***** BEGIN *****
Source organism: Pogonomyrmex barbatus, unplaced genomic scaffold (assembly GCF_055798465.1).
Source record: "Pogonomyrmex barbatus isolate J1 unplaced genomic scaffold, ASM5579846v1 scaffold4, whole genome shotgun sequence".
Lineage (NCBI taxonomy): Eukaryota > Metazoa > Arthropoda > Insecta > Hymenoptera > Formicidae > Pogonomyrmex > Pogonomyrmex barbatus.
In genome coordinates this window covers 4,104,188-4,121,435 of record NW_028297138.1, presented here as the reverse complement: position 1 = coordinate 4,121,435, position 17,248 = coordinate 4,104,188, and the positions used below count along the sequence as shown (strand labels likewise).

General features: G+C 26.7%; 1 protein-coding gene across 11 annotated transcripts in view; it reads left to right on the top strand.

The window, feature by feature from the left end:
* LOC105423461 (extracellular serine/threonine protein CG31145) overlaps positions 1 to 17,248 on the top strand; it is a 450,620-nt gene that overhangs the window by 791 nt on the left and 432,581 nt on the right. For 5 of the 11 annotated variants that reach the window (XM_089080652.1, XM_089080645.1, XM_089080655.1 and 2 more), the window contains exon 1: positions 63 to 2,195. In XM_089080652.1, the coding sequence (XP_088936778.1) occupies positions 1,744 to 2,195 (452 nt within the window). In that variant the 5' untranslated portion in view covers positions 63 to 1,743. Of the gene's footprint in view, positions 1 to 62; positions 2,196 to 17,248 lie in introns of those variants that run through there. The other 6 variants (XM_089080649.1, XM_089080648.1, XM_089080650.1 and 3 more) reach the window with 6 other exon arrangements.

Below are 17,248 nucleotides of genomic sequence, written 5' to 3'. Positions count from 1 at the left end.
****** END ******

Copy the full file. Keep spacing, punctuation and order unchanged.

Source organism: Pogonomyrmex barbatus, unplaced genomic scaffold (assembly GCF_055798465.1).
Source record: "Pogonomyrmex barbatus isolate J1 unplaced genomic scaffold, ASM5579846v1 scaffold4, whole genome shotgun sequence".
Lineage (NCBI taxonomy): Eukaryota > Metazoa > Arthropoda > Insecta > Hymenoptera > Formicidae > Pogonomyrmex > Pogonomyrmex barbatus.
In genome coordinates this window covers 4,104,188-4,121,435 of record NW_028297138.1, presented here as the reverse complement: position 1 = coordinate 4,121,435, position 17,248 = coordinate 4,104,188, and the positions used below count along the sequence as shown (strand labels likewise).

General features: G+C 26.7%; 1 protein-coding gene across 11 annotated transcripts in view; it reads left to right on the top strand.

The window, feature by feature from the left end:
* LOC105423461 (extracellular serine/threonine protein CG31145) overlaps positions 1 to 17,248 on the top strand; it is a 450,620-nt gene that overhangs the window by 791 nt on the left and 432,581 nt on the right. For 5 of the 11 annotated variants that reach the window (XM_089080652.1, XM_089080645.1, XM_089080655.1 and 2 more), the window contains exon 1: positions 63 to 2,195. In XM_089080652.1, the coding sequence (XP_088936778.1) occupies positions 1,744 to 2,195 (452 nt within the window). In that variant the 5' untranslated portion in view covers positions 63 to 1,743. Of the gene's footprint in view, positions 1 to 62; positions 2,196 to 17,248 lie in introns of those variants that run through there. The other 6 variants (XM_089080649.1, XM_089080648.1, XM_089080650.1 and 3 more) reach the window with 6 other exon arrangements.

Below are 17,248 nucleotides of genomic sequence, written 5' to 3'. Positions count from 1 at the left end.